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As It Was: Frank Colvin Makes Fishing a Lifetime Endeavor

Frank Colvin once said, “If I could be remembered for anything, it would be fishing.”

Born in 1882, Colvin grew up on Hunter Creek near Gold Beach on the Southern Oregon Coast.  His passion for fishing became a lifetime endeavor.

Colvin never attended school, but learned to read, write and do arithmetic from neighboring homesteaders.  As a young man, Colvin delivered mail by horseback, worked as a cook, timber faller, hatchery hand, and rancher.

In 1921, he purchased the Gold Beach Confectionary.  As sport fishing grew popular on the Rogue River, he converted the shop into the F.D. Colvin Sporting Goods store.

He gained a reputation as a skilled fisherman and designer of artificial fly patterns, including the popular “Rogue River Special.”  He won many prizes in national fishing contests, and numerous publications ran articles on his expertise.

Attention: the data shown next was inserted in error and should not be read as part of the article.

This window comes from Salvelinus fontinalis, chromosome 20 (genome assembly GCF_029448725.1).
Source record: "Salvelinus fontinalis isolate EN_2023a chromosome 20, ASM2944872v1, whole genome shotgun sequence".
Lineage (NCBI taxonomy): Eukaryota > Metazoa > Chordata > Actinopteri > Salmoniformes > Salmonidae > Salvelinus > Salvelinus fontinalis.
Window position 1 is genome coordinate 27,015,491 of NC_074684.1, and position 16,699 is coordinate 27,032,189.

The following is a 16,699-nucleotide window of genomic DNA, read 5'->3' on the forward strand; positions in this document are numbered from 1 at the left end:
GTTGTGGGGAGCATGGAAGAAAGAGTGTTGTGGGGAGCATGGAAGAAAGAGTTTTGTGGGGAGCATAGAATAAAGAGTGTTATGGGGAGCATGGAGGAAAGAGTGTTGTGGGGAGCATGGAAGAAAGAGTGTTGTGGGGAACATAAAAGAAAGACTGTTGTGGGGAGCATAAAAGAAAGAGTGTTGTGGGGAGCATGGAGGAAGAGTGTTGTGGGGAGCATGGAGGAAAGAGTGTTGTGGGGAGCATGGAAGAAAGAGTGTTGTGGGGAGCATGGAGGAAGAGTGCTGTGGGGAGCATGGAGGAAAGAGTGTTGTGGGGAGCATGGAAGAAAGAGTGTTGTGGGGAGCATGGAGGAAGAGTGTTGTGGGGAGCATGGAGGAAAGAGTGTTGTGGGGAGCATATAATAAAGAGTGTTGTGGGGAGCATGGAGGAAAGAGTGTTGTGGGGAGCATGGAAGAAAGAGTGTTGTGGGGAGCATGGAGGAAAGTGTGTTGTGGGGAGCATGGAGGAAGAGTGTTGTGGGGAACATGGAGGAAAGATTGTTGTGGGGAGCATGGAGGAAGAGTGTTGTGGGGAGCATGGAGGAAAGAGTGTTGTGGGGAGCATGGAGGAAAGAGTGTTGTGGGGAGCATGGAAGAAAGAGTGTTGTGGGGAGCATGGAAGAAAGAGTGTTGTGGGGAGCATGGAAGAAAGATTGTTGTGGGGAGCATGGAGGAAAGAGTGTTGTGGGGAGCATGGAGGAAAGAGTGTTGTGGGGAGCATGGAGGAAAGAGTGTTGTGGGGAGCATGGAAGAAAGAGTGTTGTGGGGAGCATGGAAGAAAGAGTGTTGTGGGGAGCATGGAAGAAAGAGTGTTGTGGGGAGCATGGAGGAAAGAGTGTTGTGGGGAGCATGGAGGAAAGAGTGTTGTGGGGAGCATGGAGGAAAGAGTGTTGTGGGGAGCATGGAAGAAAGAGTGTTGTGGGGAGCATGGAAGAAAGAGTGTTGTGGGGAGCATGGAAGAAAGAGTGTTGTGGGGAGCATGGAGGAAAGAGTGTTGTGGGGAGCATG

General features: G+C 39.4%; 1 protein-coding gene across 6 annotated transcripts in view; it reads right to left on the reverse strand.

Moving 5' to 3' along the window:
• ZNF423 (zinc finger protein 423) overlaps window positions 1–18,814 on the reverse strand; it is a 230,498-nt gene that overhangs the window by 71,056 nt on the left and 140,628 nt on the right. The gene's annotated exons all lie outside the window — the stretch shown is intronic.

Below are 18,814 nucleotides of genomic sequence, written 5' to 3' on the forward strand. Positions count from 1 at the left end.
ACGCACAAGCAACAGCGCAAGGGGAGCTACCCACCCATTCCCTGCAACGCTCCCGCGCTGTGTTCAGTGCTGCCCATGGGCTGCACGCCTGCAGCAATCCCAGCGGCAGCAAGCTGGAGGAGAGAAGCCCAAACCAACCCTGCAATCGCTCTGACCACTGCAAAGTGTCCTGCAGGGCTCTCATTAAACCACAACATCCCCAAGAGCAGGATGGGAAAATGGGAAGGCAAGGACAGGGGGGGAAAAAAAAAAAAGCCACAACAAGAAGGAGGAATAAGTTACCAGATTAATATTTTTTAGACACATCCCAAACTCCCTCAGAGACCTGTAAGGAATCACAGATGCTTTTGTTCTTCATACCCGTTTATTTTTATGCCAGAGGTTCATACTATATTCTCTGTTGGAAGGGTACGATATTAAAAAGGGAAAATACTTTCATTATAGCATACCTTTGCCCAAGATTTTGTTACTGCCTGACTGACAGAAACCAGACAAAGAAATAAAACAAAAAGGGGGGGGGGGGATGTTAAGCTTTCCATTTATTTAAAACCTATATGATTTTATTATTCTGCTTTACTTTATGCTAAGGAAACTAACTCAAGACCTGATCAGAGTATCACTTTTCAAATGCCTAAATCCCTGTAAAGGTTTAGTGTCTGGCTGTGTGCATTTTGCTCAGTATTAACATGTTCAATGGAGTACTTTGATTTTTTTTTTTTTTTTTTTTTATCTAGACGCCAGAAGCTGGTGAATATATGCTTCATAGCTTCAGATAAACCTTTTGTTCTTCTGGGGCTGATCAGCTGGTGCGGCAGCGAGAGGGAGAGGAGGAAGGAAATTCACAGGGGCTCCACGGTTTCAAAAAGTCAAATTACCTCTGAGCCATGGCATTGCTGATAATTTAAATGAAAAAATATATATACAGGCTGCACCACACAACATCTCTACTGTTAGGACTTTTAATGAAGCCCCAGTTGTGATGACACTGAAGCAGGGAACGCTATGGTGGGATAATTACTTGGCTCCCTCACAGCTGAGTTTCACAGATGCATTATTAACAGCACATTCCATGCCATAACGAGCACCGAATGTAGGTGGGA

In 1949, the confectionary building was torn down to accommodate a highway, but Colvin continued operating from other locations until his final days, sharing many stories of “the one that got away.”

Sources: Excerpts from the Curry County Echoes. Vol. 1, Gold Beach, Ore., Curry County Historical Society Press, 1978, 2 vols; Schroeder, Walt G. They Found Gold on the Beach. Gold Beach, Ore., Curry Historical Society Press, 1999; Schroeder, Walt G. Characters, Legends and Mysteries of Curry County, Ore., Curry Historical Society, 2007; Shewey, John. Steelhead Ties. Portland, Ore., Frank Amato Publications, 2006.

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Laurel earned a Bachelor’s degree in Geography from Humboldt State. Her research efforts as a volunteer for the Curry Historical Society produced numerous newsletter articles and exhibits and earned her a reputation as a seasoned local history buff. Laurel is the author of "Renderings from the Gold Beach Pioneer Cemetery", a 50-page booklet containing a walking tour and snippets about the lives and times of folks buried there. She is also a contributing writer to Oregon Coast Magazine.